The FTSE 100 index in London remained in positive territory at midday on Tuesday, failing to add to its opening rise but still outperforming European market measures, as markets on the continent suffered from economic indicators that confirmed worrying trends.
The FTSE 100 index was up 26.57 points, or 0.4%, at 7,626.63 midday Tuesday. The mid-cap FTSE 250 index was down 81.10 points, or 0.4%, at 20,464.79. The AIM All-Share index was up 1.05 points, or 0.1%, at 975.26.
The Cboe UK 100 index was up 0.3% at 759.46. The Cboe 250 was down 0.4% at 18,151.48 and the Cboe Small Companies was 0.8% lower at 14,627.69.
In mainland Europe, the CAC 40 in Paris was down 1.0% and the DAX 40 in Frankfurt lost 0.8%. New York also was called to open lower.
Eurozone consumer price inflation is expected to be 8.1% in May, accelerating from 7.4% annually in April, according to the latest flash estimate from Eurostat, the statistical office of the EU.
Energy is expected to have the highest annual rate in May, at 39.2%, compared with 37.5% in April. This is followed by food, alcohol & tobacco at 7.5%, compared with 6.3% in April, and non-energy industrial goods at 4.2%, compared with 3.8% in April.
‘European stock investors have been discouraged by the recent inflation report from France and Germany where historical surges have been registered, echoing the global concern about how central banks should act to tame the pressure brought by rising prices without putting economic growth in danger,’ Pierre Veyret, technical analyst at ActivTrades, said.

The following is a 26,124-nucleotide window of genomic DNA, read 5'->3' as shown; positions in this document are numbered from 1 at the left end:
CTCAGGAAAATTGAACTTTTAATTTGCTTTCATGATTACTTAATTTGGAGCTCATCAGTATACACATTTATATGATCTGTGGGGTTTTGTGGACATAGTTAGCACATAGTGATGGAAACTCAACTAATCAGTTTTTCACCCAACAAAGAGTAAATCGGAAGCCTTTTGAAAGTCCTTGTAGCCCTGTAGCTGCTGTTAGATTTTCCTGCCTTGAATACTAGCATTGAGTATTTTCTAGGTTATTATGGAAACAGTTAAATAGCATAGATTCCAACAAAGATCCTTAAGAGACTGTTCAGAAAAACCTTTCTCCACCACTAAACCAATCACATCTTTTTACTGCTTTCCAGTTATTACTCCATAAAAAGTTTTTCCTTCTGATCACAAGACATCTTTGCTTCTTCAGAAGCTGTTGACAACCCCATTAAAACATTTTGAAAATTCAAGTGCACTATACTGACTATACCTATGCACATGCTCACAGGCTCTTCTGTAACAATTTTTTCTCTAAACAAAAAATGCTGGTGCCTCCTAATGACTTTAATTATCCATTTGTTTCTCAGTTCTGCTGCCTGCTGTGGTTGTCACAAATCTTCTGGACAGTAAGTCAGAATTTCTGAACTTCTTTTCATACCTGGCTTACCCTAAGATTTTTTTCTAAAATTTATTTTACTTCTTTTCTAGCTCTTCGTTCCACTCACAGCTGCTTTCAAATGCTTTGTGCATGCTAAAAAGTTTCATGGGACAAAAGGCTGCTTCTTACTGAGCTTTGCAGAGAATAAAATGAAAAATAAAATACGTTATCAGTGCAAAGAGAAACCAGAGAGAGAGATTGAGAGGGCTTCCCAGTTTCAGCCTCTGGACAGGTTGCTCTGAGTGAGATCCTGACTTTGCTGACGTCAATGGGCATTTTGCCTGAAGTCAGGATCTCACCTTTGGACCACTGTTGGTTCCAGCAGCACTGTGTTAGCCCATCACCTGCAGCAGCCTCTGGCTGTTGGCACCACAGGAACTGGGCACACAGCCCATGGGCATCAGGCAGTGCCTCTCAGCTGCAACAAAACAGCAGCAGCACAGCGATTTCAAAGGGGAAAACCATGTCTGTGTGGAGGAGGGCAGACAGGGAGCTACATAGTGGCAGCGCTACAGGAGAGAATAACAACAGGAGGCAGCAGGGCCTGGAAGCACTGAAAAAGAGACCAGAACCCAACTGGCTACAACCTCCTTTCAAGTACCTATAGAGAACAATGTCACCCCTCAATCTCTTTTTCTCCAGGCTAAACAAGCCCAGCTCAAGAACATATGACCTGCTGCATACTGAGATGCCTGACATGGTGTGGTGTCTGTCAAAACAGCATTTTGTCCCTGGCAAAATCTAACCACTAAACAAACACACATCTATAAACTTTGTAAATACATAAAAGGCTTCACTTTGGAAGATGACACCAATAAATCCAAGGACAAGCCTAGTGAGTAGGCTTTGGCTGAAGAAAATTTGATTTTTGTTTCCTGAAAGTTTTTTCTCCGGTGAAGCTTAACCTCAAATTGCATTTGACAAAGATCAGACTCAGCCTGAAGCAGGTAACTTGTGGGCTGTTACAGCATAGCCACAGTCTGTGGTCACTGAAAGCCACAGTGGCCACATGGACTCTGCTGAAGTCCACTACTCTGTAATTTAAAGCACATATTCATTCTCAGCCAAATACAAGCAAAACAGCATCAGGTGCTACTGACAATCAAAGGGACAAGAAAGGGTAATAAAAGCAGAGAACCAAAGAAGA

Adding to the pressure, the French economy shrank in the first quarter as households spent even less than previously thought due to rising inflation, the statistics agency said, lowering an initial estimate of zero growth.
Prior to the war in Ukraine, France's INSEE statistics agency had expected the French economy to grow in the first quarter after improving sharply last year. Last month it estimated that the economy had flatlined, but its new calculations showed that France's GDP contracted by 0.2% in the first three months of the year.